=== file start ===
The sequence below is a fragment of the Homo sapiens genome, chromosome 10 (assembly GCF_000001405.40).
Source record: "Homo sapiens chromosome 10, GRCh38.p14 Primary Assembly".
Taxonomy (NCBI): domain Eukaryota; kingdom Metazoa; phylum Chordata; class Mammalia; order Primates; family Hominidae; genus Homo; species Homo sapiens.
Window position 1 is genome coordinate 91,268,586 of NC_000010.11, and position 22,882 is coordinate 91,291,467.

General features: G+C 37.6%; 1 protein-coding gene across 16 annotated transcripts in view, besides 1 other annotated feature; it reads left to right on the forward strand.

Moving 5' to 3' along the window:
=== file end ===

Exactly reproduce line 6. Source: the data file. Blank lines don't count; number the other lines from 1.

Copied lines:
Moving 5' to 3' along the window: